But the long arm of Pakistan tried to reach them even there. In February 20, Goraya was attacked by two men outside his home in Rotterdam. In July 2021, a Pakistani man was arrested in London. According to the British police, he was planning to murder Goraya in the Netherlands. At trial it was revealed that the hitman, 31-year-old Muhammad Gohir Khan, had been hired and paid £100,000 to kill Goraya by an agent codenamed “MudZ” the prosecutor believed to be an ISI operative. The hitman was later sentenced to life imprisonment in the UK.
In the latest Twitter thread, Goraya names Asif Ghafoor and Colonel Sharif as General Bajwa’s “co-conspirators” in the plot to charge him and other bloggers of blasphemy and have them killed.
Goraya also lists activists and journalists supporting the independence of Balochistan among the victims of similar plots, some of which ended up with murders. Amongst those murdered were Sajid Hussain, Karima Baloch, Mashaal Khan and Sajid Hussain. Hussain, a Baloch native and a journalist, went missing in March 2020 and his body was found in April 2020. Karima Baloch, ex-Chairperson of Baloch Students Organization and Baloch Salvation Front, was found dead in suspicious circumstances in December 2020 in Toronto, Canada, where she had been living in exile for five years.
Kiyya Baloch, a Baloch journalist who currently lives in Norway, has been warned multiple times by Norwegian authorities against the threat to his life and the attempts Pakistani players are likely to kill him.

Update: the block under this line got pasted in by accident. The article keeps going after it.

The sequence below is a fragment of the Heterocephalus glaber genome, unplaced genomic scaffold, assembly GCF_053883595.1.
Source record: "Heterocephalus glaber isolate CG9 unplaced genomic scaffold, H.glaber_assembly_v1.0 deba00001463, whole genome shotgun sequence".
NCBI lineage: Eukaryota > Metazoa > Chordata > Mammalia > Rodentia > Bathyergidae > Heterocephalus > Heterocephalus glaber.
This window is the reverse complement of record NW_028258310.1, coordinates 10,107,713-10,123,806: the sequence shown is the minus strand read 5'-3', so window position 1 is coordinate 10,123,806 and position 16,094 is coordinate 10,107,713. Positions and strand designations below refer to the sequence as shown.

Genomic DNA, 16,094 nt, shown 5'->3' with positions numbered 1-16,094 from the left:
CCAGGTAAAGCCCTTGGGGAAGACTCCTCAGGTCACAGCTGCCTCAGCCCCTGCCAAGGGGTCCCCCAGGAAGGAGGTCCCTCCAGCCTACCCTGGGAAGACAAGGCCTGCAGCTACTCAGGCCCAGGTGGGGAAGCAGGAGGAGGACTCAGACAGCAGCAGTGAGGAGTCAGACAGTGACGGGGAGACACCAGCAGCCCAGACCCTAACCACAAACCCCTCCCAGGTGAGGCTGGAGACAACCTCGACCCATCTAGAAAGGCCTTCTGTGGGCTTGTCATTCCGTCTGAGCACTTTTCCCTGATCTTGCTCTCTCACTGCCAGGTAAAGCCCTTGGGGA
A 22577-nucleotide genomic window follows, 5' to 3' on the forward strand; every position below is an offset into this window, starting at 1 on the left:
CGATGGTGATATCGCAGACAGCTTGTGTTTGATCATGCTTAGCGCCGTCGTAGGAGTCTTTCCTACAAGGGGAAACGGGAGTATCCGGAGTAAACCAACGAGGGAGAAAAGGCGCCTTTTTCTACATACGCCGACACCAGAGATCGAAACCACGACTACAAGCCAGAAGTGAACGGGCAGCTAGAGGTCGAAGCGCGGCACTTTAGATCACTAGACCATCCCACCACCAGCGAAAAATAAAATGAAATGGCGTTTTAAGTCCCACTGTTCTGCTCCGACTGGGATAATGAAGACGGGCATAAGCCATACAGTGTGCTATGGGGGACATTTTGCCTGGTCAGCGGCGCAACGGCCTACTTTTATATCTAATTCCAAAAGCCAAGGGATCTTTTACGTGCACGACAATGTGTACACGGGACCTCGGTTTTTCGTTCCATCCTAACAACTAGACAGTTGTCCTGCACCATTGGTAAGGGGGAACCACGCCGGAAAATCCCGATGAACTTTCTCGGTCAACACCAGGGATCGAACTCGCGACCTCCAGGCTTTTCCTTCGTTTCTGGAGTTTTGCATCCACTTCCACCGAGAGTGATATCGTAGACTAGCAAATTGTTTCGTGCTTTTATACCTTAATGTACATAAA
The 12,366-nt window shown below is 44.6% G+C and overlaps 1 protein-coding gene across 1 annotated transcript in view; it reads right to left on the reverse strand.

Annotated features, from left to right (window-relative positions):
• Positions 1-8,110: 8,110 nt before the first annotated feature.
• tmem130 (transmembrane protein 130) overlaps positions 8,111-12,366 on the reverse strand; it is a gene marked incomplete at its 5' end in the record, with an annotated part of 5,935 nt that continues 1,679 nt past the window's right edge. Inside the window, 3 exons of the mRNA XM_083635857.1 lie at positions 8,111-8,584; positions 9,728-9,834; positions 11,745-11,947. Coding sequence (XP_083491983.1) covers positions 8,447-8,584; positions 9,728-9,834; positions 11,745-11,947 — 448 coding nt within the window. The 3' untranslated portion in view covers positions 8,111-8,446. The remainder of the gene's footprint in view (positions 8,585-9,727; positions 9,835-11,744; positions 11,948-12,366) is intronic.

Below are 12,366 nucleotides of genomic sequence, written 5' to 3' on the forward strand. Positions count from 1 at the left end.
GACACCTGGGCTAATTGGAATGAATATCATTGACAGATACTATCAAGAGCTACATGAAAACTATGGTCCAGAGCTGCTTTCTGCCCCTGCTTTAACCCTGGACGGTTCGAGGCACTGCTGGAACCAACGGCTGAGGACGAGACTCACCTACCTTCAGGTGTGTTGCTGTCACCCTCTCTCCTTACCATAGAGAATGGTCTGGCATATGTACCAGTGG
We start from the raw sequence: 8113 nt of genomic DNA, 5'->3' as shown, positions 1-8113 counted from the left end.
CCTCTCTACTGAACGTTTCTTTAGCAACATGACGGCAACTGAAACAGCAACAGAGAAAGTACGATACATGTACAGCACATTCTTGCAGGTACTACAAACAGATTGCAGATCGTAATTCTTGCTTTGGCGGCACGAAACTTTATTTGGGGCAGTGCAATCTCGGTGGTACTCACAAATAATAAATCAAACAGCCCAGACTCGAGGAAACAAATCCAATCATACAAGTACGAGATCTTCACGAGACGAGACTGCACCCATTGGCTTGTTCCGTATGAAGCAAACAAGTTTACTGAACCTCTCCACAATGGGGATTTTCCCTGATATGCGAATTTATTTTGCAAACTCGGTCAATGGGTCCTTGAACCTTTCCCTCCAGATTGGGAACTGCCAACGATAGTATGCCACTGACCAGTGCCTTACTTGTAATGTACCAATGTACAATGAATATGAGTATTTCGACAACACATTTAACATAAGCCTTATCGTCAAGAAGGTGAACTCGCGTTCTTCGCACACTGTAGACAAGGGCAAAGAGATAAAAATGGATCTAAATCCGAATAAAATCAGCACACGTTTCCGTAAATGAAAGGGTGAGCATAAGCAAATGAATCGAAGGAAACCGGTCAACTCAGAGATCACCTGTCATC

Mashal Khan was a Pashtun Muslim student at Abdul Wali Khan University Mardan (AWKUM) in Mardan, Khyber-Pakhtunkhwa, Pakistan. He was lynched over allegations of blasphemy on April 13, 2017. Goraya claims that Mashaal Khan was murdered as a result of a massive media campaign with false accusations of blasphemy.
Ahmad Noorani is another Pakistani investigative journalist and co-founder of Fact Focus on whom several assassination attempts have been made. In October 2017, Noorani was attacked in Islamabad. In 2021, his wife Ambreen Fatima, also a journalist, was attacked as well. Goraya argues that the campaign against Noorani, who has been involved in several controversies, was orchestrated by Colonel Liaqat Ali Waseem, station chief of the ISI in Islamabad.